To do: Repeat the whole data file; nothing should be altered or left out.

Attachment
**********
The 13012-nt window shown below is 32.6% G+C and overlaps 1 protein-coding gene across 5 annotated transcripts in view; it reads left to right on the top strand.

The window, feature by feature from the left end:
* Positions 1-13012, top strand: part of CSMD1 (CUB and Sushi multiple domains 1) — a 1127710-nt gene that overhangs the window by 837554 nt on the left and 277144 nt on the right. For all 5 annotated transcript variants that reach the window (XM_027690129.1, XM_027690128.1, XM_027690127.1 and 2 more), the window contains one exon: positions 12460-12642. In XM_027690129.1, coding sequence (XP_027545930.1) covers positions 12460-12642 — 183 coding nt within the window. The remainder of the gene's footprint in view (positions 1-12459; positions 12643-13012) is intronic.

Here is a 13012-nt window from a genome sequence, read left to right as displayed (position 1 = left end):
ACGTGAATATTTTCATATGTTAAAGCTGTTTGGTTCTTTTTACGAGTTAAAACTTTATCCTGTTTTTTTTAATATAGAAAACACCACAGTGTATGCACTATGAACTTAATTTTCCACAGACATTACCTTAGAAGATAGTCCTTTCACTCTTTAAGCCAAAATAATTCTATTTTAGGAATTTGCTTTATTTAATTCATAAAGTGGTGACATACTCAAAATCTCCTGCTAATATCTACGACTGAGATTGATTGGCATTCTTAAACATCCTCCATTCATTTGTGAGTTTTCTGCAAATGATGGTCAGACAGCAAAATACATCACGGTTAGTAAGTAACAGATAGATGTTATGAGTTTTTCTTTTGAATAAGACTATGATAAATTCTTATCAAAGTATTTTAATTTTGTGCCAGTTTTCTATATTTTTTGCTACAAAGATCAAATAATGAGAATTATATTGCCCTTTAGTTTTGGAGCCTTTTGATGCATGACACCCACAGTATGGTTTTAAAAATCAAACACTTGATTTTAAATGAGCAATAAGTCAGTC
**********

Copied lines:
The 13012-nt window shown below is 32.6% G+C and overlaps 1 protein-coding gene across 5 annotated transcripts in view; it reads left to right on the top strand.

The window, feature by feature from the left end:
* Positions 1-13012, top strand: part of CSMD1 (CUB and Sushi multiple domains 1) — a 1127710-nt gene that overhangs the window by 837554 nt on the left and 277144 nt on the right. For all 5 annotated transcript variants that reach the window (XM_027690129.1, XM_027690128.1, XM_027690127.1 and 2 more), the window contains one exon: positions 12460-12642. In XM_027690129.1, coding sequence (XP_027545930.1) covers positions 12460-12642 — 183 coding nt within the window. The remainder of the gene's footprint in view (positions 1-12459; positions 12643-13012) is intronic.

Here is a 13012-nt window from a genome sequence, read left to right as displayed (position 1 = left end):
ACGTGAATATTTTCATATGTTAAAGCTGTTTGGTTCTTTTTACGAGTTAAAACTTTATCCTGTTTTTTTTAATATAGAAAACACCACAGTGTATGCACTATGAACTTAATTTTCCACAGACATTACCTTAGAAGATAGTCCTTTCACTCTTTAAGCCAAAATAATTCTATTTTAGGAATTTGCTTTATTTAATTCATAAAGTGGTGACATACTCAAAATCTCCTGCTAATATCTACGACTGAGATTGATTGGCATTCTTAAACATCCTCCATTCATTTGTGAGTTTTCTGCAAATGATGGTCAGACAGCAAAATACATCACGGTTAGTAAGTAACAGATAGATGTTATGAGTTTTTCTTTTGAATAAGACTATGATAAATTCTTATCAAAGTATTTTAATTTTGTGCCAGTTTTCTATATTTTTTGCTACAAAGATCAAATAATGAGAATTATATTGCCCTTTAGTTTTGGAGCCTTTTGATGCATGACACCCACAGTATGGTTTTAAAAATCAAACACTTGATTTTAAATGAGCAATAAGTCAGTC